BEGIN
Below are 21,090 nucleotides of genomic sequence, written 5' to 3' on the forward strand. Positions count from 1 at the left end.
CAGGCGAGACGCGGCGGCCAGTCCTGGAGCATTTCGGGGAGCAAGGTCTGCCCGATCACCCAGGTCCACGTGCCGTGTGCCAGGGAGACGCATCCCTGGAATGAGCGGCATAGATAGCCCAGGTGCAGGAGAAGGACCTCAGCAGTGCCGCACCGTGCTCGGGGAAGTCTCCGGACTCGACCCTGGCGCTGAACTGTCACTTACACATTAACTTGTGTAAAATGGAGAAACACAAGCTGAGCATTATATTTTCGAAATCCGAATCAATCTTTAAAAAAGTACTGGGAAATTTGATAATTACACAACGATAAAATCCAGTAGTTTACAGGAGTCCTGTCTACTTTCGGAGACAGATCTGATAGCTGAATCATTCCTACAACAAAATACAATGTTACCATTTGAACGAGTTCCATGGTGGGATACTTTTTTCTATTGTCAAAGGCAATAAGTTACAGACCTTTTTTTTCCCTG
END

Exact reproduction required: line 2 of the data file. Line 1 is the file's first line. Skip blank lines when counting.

CAGGCGAGACGCGGCGGCCAGTCCTGGAGCATTTCGGGGAGCAAGGTCTGCCCGATCACCCAGGTCCACGTGCCGTGTGCCAGGGAGACGCATCCCTGGAATGAGCGGCATAGATAGCCCAGGTGCAGGAGAAGGACCTCAGCAGTGCCGCACCGTGCTCGGGGAAGTCTCCGGACTCGACCCTGGCGCTGAACTGTCACTTACACATTAACTTGTGTAAAATGGAGAAACACAAGCTGAGCATTATATTTTCGAAATCCGAATCAATCTTTAAAAAAGTACTGGGAAATTTGATAATTACACAACGATAAAATCCAGTAGTTTACAGGAGTCCTGTCTACTTTCGGAGACAGATCTGATAGCTGAATCATTCCTACAACAAAATACAATGTTACCATTTGAACGAGTTCCATGGTGGGATACTTTTTTCTATTGTCAAAGGCAATAAGTTACAGACCTTTTTTTTCCCTG